Shell Script Help.....

Link to this post 18 May 09

I'm trying to learn to write scripts, this is my first attempt from reading online and I need some help.

The end result of the script will be to look in my directory and make a file of all file names with a VOB extension. Then the scipt will use mencoder to convert all the VOB files in to XVid files. Currently the script I have written will convert the movies, but I have to cut and paste the names into the script. When I use the $ls *.vob > vob.lst I end up with the error below.

Any help would be great, or if somebody could point me in the direction of a good book/site to read up on.

--- Screen Output ---

Knowledge is Power

./trial: line 7: /home/brian/*.vob: No such file or directory
./trial: line 8: /home/brian/A_NIGHT_AT_THE_MUSEUM.avi: Permission denied

brian@Brian-Linux ~ $

--- The Trial Script I'm Working With ---

# My first shell script
echo "Knowledge is Power"
echo ""
$ls /home/brian/*.vob > VOB.lst
$ls /home/brian/*.avi > AVI.lst

Link to this post 18 May 09

I use the for statement quiet alot.

for i in $(ls|grep .vob);do convert $i $i.newext;done

hopefully this will give you an idea, it would probably be best if you used sed to remove the extension from the names in the $() statement, then the conversion would be cleaner.

Link to this post 18 May 09

Not sure if this is just an error with copying and pasting what you have or not, but you shouldn't need to use the dollar sign before the commands you want inside of the script, so:

$ls /home/brian/*.vob > VOB.lst

should be:

ls /home/brian/*.vob > VOB.lst

Also, you may want to hard code the path to your .lst file, just in case you end up running the script from an odd location..that way you can always be sure of where the resultant file is going to end up.

Also, since Linux is case sensitive, you can use the excellent command that mfillpot mentioned, but make the search for the vob files case insensitive, like so: $(ls|grep -i .vob$)

The -i on the grep command tells it to ignore case and the $ on the end of the .vob will make sure that it matches only .vob as a file extension and not anywhere else in the file.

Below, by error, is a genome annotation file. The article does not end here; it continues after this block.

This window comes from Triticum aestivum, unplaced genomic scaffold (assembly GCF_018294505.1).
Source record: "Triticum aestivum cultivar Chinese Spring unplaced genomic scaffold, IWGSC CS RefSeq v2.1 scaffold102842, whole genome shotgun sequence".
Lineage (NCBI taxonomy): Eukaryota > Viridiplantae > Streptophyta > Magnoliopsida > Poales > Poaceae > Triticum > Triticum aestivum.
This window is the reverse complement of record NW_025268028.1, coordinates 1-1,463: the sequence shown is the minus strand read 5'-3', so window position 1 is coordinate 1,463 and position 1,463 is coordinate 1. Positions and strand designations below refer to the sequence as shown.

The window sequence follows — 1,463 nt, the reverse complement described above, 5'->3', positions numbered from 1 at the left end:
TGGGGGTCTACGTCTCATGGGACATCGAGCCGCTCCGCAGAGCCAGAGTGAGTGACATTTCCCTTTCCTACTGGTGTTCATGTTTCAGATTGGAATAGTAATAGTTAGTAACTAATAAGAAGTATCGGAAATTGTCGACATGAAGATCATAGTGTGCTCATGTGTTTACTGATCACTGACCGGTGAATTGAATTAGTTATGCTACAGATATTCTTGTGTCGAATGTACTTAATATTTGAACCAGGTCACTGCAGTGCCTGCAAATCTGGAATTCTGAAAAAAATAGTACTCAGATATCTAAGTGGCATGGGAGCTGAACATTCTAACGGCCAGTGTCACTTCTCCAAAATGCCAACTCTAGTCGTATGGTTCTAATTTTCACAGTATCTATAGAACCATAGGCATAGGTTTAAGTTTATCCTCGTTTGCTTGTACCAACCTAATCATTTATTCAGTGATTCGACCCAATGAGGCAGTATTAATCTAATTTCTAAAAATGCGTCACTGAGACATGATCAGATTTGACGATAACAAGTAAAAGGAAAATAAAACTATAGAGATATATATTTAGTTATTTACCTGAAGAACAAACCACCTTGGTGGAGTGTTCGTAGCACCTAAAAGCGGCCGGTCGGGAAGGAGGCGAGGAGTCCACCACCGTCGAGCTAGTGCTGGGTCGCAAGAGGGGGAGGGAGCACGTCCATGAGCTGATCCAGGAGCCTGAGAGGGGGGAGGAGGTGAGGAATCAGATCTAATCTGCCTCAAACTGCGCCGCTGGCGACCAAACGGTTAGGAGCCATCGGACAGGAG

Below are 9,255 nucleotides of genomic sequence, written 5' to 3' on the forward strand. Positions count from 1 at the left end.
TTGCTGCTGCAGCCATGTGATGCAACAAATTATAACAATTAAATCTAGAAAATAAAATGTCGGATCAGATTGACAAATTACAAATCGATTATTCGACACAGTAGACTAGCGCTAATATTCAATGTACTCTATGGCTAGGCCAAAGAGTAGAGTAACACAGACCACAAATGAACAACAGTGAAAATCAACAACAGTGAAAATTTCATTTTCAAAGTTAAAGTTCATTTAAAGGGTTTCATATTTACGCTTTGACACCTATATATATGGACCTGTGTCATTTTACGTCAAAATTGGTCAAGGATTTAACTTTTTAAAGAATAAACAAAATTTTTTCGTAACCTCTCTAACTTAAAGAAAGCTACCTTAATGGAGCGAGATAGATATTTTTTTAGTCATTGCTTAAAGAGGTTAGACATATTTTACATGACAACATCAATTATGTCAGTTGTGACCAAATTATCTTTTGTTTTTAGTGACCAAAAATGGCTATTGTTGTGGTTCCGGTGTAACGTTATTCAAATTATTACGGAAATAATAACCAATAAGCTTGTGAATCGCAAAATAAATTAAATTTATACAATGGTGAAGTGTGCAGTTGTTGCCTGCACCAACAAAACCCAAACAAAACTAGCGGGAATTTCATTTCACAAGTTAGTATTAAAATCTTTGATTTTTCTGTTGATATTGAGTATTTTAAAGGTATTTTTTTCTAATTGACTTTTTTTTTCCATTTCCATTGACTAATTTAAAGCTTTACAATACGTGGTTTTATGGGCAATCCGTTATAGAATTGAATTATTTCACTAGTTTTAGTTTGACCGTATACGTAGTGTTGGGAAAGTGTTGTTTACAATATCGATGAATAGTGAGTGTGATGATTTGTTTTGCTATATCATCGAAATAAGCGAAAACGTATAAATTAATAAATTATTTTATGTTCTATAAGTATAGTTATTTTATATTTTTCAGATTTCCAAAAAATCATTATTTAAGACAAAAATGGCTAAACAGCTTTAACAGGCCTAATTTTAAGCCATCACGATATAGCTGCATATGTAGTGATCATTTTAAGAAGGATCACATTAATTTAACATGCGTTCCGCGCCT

Link to this post 18 May 09

The $ sign is clearly a mistake on his part when he copy pasted from his terminal. His shell promt ends in $.

Link to this post 18 May 09

It was the $, for some reason when I tried taking it off last night I was still getting the same error... I must have fat fingered the keyboard last night..... Thanks for the quick help.

Link to this post 20 May 09

I would do something like the script below
comments about the script
first thing is to get the current working directory and
set a variable to it (CWD)
then set the location of the file where you're gonna
write the list of your vob files (vob.lst in the current directory)
set the location of the top directory of your vob files

then I cd to that directory and recursively search for all
it contents. Whenever I encounter a file with an .vob
extension I write the full path to it in my list
the if [ -d "$v" ] is to exclude directories
this line
if [ $(echo "$v" | grep -c "\.vob$") -eq 1 ]; then
echo "$v" | grep -c "\.vob$"
returns 1 if the filename ends with .vob
0 otherwise

f=$VOB/$(echo $v | sed 's?^\./??')
the $v files are displayed as './something' (relative path)
first I append the top directory to it and I remove the './'
string, that way I get an absolute path
########### write a script, say ###


rm -f $VOBLIST

#replace by your top vob directory

cd $VOB || exit 1

find . | while read v
if [ -d "$v" ]; then
if [ $(echo "$v" | grep -c "\.vob$") -eq 1 ]; then
f=$VOB/$(echo $v | sed 's?^\./??')
echo $f >> $VOBLIST
############# end of script ##############

you don't need to use sed to get the output filename
you can use the shell ${f%.*} construction
if f=foo.vob
convert $f ${f%.*}.newextension
the output will be: foo.newextension

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